v  Sexual transmission – Candida can be sexually transmitted though not considered an STI because it affect children and celibate women
  1. The use of oral contraceptives
Oral contraceptives may promote yeast adhesion and growth through increased nutrients availability or oestrogen stimulation
  1. Abuse of antibiotics
The use of antibiotics decreases the number of beneficial microorganisms such as lactobacillus that protect the vagina and the vulva against harmful microorganisms such as Candida spp.
  1. The use of chemicals at the vaginal area
The use of scented products such as pads, certain soaps, and detergents among other preparations meant to keep the vaginal area free from odour can irritate the vagina, causing an imbalance in the natural bacteria.
  1. Poor personal hygiene
Bad hygiene practices such as douching kill the beneficial microorganisms that protect the vagina against infections.
  1. The use of tight fitting clothing and underwear
Tight clothing and underwear made of nonabsorbent materials create an environment in which vaginal fungus can grow.
  1. Others include Obesity, Pregnancy and Uncontrolled Diabetes Mellitus

Prevention Of VVC

v  Wearing of cotton underwear or at least underwear with cotton lining in the crotch. Cotton allows more air to flow through the genital area.
v  Avoid using powders and fragrant sprays in the genital area. Use only unscented items and gentle cleansers.
v   Practices such as douching must be avoided. Clean only the outside areas of your vagina with gentle soap and water.
v  Indiscriminate use of antibiotics and oral contraceptives must be avoided. Only prescribed antibiotics must be used and students must seek for adequate information from healthcare providers on contraceptives before use.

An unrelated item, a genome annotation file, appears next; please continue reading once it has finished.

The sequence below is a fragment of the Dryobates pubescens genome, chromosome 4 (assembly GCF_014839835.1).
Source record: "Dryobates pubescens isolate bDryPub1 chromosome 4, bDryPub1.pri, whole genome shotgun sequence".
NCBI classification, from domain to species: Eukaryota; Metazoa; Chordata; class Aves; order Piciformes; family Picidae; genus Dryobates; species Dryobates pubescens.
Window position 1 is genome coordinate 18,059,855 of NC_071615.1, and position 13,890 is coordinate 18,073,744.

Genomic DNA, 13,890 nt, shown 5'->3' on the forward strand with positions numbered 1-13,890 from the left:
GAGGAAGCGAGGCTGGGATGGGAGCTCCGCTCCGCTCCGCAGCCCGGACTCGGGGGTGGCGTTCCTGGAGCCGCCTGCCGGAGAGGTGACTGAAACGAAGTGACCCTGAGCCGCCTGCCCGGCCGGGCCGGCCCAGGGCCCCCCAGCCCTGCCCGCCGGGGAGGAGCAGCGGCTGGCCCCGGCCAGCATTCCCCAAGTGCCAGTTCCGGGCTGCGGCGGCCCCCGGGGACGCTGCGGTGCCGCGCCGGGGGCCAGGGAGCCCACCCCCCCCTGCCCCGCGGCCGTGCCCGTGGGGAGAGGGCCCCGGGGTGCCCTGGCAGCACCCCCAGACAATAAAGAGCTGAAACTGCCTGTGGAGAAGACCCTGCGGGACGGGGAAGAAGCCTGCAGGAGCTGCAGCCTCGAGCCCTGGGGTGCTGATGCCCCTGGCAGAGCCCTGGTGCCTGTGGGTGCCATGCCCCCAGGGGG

v  Students must exercise some level of control over their sexual life. Unmarried individuals must abstain from sex as much as possible. In cases where this is not possible, faithfulness to sexual partners must be encouraged. Also, protective measures such as condom use can be ensured.
 

 

Written By Prince Assandoh-Mensah (RN, BSN- CHN, Clinical Nurse)Edited By Rhoda Domale (RN, BSN, Clinical Nurse)

REFERENCES

1.      Centre for Disease Control and Prevention. Genital Candidiasis. (2016). https://www.cdc.gov/fungal/diseases/candidiasis/genital/
2.      Day, R. A., Brunner, L. S., & Day, R. A. (2010). Brunner & Suddarth’s textbook of Canadian medical-surgical nursing. Philadelphia: Lippincott Williams & Wilkins.
3.      Emeribe, AU., Nasir IA., Onyia, J., & Ifunanya AL. Prevalence of vulvovaginal candidiasis among nonpregnant women attending a tertiary health care facility in Abuja, Nigeria. Dove Press Journal: Research and Reports in Tropical Medicine 2015:6 37–42
4.      Geiger, A. M., Foxman, B., & Gillespie, B. W. The Epidemiology of Vulvovaginal Candidiasis among University Students. American Journal of Public Health. August 1995, Vol. 85, No. 8
5.      Lowdermilk, D. L., Perry, S. E., & Bobak I. M. (1999). Maternity Nursing (5th Edition). USA. Mosby Inc.

 

6.      Scanlon, V. C., & Sanders,T. (2007). Essentials of anatomy and physiology. Philadelphia. F. A. Davis Company